Spring 2021
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Shape the World
Renata Zilli Montero
Andreas Baum
Isabel Studer
Opening the Door to International Education
Data helps Renata Zilli Montero, MA ’21, dream big.
“Thanks to advances in technology, we are starting to measure and quantify, in large proportions, human behavior at every level, from small localities to global environments,” says Zilli Montero, who researches international political economies, specifically North American international commercial relations, for her SAIS degree in International Economics and Latin American Studies.

“We have more elements to understand more about our quality as human beings. And the more we learn from ourselves, the more opportunity we have to provide solutions to improve our quality of life,” adds Zilli Montero, who holds a BA and MA in International Relations from the Tecnológico de Monterrey in Mexico, her home country, and an MA in International Trade from Sydney’s Macquarie University.

It is SAIS’ strength in quantitative reasoning that inspired her to enroll, and it’s the driver for her dreams post-graduation this May. “Economies are becoming more data-centric, and I knew that I needed to integrate more quantitative analytic skills to excel as a social scientist,” she explains of her plans to enroll in a PhD program in the United States and continue her career in academia and research.

In 2019, before she began the SAIS program, Zilli Montero founded the Global Dreamers Project, a pro-bono mentorship program focused on advising students and young professionals from the southern (and typically less affluent) Mexican states with their applications to international scholarships or fellowships. To date, she’s shepherded 14 people to receiving scholarships to study abroad and hopes to ramp up her mentoring program after graduation.

“Having the opportunity to receive an international education contributes to building better societies and creates better and resilient professionals, who become more conscious of the global society in which we live,” she says.

This is precisely the “pay-it-forward” inspiration that Ambassador Andreas Baum, MA ’90, currently the Swiss ambassador to Japan, hoped for when he established the Andreas Baum Fellowship to support exceptional international MA students like Zilli Montero.

“Back in 1988, SAIS admitted me, a foreigner with an improbable medical education,” shared Baum, who arrived at SAIS with a medical degree from the University of Lausanne, in a recent email exchange. “It was an exciting period, marked by the fall of the Berlin Wall, a time of hopes and possibilities. Because SAIS gave me a chance, because of my parents’ generosity and patience, I discovered my professional calling. Today, I want to give others such a chance.”

During Baum’s 30-year diplomatic career, he has served Switzerland as Ambassador to Nigeria, Israel, India, and since 2020, Japan. He appreciates that similar threads are woven through Zilli Montero’s SAIS experience and his own. “I learned to analyze rationally, rigorously, critically, with openness and curiosity, thus becoming a generalist with a taste for learning always,” he says. “Renata and the other [Baum] recipients want to work hard at making their countries and the world a better place. This makes me truly hopeful.”

During her time at SAIS, Zilli Montero pursued internships that further honed her analytic skills. With the NAFTA office in the Mexican Embassy of Mexico, she researched international trade data. At Mexico’s Sostenibilidad Global — a nonprofit creating sustainable solutions to address the climate crisis — Zilli Montero focused on urban public policy. Founded by Isabel Studer, who received her MA and PhD from SAIS, Sostenibilidad Global uses a data-driven “bottom-up” model to drive systemic transformation.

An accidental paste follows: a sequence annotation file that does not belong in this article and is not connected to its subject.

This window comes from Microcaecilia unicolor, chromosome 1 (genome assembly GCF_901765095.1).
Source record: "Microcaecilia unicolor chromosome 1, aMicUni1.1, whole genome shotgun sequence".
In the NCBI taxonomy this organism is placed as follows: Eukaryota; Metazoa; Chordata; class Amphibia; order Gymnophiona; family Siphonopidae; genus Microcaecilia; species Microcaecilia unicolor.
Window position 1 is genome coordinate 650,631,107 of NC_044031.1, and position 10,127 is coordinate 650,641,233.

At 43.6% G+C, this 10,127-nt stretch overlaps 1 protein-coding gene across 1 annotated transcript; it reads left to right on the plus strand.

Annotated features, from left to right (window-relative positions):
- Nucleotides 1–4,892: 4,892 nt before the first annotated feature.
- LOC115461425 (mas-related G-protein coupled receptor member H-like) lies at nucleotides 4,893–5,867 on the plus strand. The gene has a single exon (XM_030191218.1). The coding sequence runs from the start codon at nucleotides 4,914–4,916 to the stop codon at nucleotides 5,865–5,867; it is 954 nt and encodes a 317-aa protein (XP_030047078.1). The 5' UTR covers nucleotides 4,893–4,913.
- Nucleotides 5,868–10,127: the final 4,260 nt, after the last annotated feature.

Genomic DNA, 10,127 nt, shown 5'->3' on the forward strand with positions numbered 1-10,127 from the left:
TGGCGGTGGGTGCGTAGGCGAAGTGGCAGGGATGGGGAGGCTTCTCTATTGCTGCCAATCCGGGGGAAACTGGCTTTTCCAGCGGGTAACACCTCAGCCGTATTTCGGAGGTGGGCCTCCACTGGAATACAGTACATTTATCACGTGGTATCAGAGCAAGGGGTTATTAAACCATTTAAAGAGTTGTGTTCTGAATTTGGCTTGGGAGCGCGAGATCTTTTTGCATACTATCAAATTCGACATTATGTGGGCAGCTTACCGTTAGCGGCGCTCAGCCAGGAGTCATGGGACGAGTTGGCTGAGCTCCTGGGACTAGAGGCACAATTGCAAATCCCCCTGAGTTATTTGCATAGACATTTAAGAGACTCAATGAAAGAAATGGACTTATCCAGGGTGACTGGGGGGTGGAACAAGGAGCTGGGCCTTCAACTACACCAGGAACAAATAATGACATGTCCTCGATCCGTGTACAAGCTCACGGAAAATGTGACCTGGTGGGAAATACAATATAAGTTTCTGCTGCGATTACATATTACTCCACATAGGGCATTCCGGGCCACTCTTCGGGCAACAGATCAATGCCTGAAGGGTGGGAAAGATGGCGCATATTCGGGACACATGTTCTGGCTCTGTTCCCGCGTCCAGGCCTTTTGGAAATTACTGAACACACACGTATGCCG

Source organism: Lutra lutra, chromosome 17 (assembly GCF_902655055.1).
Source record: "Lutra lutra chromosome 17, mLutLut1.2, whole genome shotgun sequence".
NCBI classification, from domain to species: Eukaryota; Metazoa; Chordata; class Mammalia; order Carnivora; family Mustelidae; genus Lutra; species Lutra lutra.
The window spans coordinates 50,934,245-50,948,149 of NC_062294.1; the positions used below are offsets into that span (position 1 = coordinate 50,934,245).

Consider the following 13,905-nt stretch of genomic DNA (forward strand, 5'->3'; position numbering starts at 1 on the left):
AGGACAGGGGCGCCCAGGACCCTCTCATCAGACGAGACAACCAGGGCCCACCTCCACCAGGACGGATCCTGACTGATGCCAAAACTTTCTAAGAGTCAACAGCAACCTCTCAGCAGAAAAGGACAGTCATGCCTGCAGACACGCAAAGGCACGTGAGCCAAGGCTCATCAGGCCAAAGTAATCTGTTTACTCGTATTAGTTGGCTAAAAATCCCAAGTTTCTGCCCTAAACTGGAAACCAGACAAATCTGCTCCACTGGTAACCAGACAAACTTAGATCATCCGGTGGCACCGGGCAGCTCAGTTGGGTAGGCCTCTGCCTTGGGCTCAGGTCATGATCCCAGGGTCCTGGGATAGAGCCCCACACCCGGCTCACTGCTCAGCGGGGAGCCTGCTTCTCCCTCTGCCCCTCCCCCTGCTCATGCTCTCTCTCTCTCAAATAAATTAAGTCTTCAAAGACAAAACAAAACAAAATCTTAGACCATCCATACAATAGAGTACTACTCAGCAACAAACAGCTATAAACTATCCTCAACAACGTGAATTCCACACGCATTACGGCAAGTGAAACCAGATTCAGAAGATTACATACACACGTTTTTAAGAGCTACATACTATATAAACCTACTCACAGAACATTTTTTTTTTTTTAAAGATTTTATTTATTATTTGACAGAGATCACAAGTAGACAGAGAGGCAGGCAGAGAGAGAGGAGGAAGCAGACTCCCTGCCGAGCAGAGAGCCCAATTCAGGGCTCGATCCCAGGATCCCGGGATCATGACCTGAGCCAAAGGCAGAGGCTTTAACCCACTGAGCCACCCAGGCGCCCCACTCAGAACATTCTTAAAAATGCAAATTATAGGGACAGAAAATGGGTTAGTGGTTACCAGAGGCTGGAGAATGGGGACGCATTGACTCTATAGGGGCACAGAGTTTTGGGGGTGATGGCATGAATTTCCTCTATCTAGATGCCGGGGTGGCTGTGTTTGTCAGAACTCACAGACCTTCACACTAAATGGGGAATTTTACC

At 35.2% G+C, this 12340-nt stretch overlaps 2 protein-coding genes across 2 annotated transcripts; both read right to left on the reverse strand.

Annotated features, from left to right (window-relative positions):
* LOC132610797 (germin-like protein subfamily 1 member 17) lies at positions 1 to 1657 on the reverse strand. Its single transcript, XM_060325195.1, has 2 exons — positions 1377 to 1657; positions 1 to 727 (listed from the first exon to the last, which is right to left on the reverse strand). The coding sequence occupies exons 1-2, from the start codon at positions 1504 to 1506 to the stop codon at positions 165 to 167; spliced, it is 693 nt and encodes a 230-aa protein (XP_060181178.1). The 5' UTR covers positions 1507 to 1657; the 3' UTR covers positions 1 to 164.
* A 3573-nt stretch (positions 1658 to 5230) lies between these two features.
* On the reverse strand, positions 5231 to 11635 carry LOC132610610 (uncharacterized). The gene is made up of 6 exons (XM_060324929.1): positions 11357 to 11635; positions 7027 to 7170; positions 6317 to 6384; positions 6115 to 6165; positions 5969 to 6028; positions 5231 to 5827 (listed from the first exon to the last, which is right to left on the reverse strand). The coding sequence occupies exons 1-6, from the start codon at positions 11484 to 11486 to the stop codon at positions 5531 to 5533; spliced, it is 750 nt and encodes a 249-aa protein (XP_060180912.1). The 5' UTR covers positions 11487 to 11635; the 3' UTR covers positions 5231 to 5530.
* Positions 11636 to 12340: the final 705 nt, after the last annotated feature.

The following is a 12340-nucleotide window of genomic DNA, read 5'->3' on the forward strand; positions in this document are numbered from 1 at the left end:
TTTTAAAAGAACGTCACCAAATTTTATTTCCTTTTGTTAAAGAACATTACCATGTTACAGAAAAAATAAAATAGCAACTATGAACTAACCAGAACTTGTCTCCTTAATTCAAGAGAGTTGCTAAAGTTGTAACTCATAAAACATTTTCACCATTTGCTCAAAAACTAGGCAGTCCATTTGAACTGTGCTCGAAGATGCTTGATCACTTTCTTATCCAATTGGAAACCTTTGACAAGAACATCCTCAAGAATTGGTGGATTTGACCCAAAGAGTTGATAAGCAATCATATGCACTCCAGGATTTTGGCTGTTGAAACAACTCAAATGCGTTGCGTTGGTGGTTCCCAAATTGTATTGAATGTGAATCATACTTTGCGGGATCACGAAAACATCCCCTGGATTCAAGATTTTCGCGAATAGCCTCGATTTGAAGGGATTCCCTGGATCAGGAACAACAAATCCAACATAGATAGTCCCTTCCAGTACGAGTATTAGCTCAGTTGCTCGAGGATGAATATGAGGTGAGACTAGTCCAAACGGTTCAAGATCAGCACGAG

At the Geneva Trade Week 2020, she served on a trade and gender panel with her fellow female TradeTankMX (TTMX) colleagues. Zilli Montero is a founding partner and chair of the Strategic Planning Committee TTMX think tank comprising young, passionate global leaders.

“This was my first opportunity to share my ideas on the importance of having inclusive trade with a gender perspective,” she says. “I could not have excelled at this conference if it were not for the knowledge and experiences I have acquired at SAIS.” Sarah Achenbach

Alethia Tilford
Annual Gifts Make a Lasting Impact on Students
Second-year student Alethia Tilford plans to become a Foreign Service officer specializing in public diplomacy for the U.S. Department of State. During her two years at SAIS, Tilford, a MA candidate in Latin American Studies, has received several fellowships made possible by alumni through annual gifts, all of which have played a vital role in bringing her closer to this goal.

“As a first-generation college graduate, finances were tight in undergrad and even tighter now that I’m in graduate school,” says Tilford, who most recently received the Christian Herter Society (CHS) Fellowship, which is providing her with $5,000 in financial aid during her last semester. “I am so grateful for the generosity of alumni and their willingness to give back.”

The CHS Fellowship — named after Christian Herter, the co-founder of SAIS and a former U.S. Secretary of State, and funded through gifts including those of $2,500 and above — represents one of several annual giving streams that collectively generated $2.4 million last year for essential student financial aid, internships, research trips, and more.

Gifts at each level are making a tangible difference for students. A $250 gift can cover living expenses for a student who is facing unexpected financial hardship, while a $1,500 gift allows a student to take part in a career-changing internship. Smaller gifts have a big impact, too: Last fiscal year, contributions between $1 and $100 made through the annual fund added up to more than $40,000 that was put toward financial aid for students.